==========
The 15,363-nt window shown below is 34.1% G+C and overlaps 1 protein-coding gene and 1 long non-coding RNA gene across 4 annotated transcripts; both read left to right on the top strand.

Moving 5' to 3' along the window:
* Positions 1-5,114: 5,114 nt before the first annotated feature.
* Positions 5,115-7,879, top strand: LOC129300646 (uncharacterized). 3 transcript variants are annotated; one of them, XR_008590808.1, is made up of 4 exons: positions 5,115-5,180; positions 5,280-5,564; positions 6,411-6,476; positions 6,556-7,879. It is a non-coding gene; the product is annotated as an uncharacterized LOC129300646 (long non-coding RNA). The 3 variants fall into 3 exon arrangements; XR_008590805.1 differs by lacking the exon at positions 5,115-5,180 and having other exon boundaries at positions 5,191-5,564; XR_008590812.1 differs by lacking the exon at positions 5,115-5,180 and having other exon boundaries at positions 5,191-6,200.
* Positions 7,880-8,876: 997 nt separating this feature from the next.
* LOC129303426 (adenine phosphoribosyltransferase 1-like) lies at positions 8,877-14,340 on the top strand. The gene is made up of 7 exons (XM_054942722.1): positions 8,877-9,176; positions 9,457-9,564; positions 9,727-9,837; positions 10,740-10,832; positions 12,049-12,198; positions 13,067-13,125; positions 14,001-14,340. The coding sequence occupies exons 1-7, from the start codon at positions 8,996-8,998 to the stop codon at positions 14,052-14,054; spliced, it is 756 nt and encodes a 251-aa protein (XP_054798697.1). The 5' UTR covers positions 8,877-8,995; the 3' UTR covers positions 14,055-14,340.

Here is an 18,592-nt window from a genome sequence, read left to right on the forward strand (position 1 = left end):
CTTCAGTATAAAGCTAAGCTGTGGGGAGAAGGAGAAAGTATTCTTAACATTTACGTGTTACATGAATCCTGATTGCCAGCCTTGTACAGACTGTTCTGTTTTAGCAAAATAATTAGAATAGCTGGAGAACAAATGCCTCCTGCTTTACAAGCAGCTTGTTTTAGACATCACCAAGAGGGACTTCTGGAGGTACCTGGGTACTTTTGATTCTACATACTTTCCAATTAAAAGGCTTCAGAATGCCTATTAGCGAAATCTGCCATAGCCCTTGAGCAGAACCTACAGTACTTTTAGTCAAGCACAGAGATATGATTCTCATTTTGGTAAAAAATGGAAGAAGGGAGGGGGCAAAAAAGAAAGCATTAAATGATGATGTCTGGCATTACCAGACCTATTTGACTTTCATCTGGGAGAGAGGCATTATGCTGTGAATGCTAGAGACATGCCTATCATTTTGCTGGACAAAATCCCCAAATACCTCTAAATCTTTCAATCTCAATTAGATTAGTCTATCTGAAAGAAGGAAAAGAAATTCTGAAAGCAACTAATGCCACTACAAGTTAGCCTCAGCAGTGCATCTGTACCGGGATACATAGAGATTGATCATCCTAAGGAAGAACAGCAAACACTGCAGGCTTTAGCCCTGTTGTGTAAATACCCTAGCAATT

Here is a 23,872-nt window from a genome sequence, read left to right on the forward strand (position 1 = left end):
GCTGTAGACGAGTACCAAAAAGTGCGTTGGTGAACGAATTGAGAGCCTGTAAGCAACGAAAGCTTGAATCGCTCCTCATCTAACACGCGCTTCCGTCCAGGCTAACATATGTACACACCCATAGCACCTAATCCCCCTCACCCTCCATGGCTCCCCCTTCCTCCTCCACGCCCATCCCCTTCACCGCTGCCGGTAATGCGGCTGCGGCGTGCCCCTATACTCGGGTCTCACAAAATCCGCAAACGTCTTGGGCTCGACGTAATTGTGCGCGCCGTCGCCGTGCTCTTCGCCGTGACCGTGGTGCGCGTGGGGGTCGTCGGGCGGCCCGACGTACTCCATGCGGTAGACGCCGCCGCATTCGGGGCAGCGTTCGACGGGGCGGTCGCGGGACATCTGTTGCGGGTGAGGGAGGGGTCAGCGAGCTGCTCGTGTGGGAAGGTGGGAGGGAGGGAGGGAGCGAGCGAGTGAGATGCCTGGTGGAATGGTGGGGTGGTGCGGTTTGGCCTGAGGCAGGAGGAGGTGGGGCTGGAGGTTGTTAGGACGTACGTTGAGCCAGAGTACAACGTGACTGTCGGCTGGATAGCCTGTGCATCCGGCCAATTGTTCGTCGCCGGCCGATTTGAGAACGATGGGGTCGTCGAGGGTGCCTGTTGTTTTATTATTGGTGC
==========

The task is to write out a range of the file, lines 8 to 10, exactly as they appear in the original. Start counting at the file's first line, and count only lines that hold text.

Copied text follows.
CTTCAGTATAAAGCTAAGCTGTGGGGAGAAGGAGAAAGTATTCTTAACATTTACGTGTTACATGAATCCTGATTGCCAGCCTTGTACAGACTGTTCTGTTTTAGCAAAATAATTAGAATAGCTGGAGAACAAATGCCTCCTGCTTTACAAGCAGCTTGTTTTAGACATCACCAAGAGGGACTTCTGGAGGTACCTGGGTACTTTTGATTCTACATACTTTCCAATTAAAAGGCTTCAGAATGCCTATTAGCGAAATCTGCCATAGCCCTTGAGCAGAACCTACAGTACTTTTAGTCAAGCACAGAGATATGATTCTCATTTTGGTAAAAAATGGAAGAAGGGAGGGGGCAAAAAAGAAAGCATTAAATGATGATGTCTGGCATTACCAGACCTATTTGACTTTCATCTGGGAGAGAGGCATTATGCTGTGAATGCTAGAGACATGCCTATCATTTTGCTGGACAAAATCCCCAAATACCTCTAAATCTTTCAATCTCAATTAGATTAGTCTATCTGAAAGAAGGAAAAGAAATTCTGAAAGCAACTAATGCCACTACAAGTTAGCCTCAGCAGTGCATCTGTACCGGGATACATAGAGATTGATCATCCTAAGGAAGAACAGCAAACACTGCAGGCTTTAGCCCTGTTGTGTAAATACCCTAGCAATT

Here is a 23,872-nt window from a genome sequence, read left to right on the forward strand (position 1 = left end):
GCTGTAGACGAGTACCAAAAAGTGCGTTGGTGAACGAATTGAGAGCCTGTAAGCAACGAAAGCTTGAATCGCTCCTCATCTAACACGCGCTTCCGTCCAGGCTAACATATGTACACACCCATAGCACCTAATCCCCCTCACCCTCCATGGCTCCCCCTTCCTCCTCCACGCCCATCCCCTTCACCGCTGCCGGTAATGCGGCTGCGGCGTGCCCCTATACTCGGGTCTCACAAAATCCGCAAACGTCTTGGGCTCGACGTAATTGTGCGCGCCGTCGCCGTGCTCTTCGCCGTGACCGTGGTGCGCGTGGGGGTCGTCGGGCGGCCCGACGTACTCCATGCGGTAGACGCCGCCGCATTCGGGGCAGCGTTCGACGGGGCGGTCGCGGGACATCTGTTGCGGGTGAGGGAGGGGTCAGCGAGCTGCTCGTGTGGGAAGGTGGGAGGGAGGGAGGGAGCGAGCGAGTGAGATGCCTGGTGGAATGGTGGGGTGGTGCGGTTTGGCCTGAGGCAGGAGGAGGTGGGGCTGGAGGTTGTTAGGACGTACGTTGAGCCAGAGTACAACGTGACTGTCGGCTGGATAGCCTGTGCATCCGGCCAATTGTTCGTCGCCGGCCGATTTGAGAACGATGGGGTCGTCGAGGGTGCCTGTTGTTTTATTATTGGTGC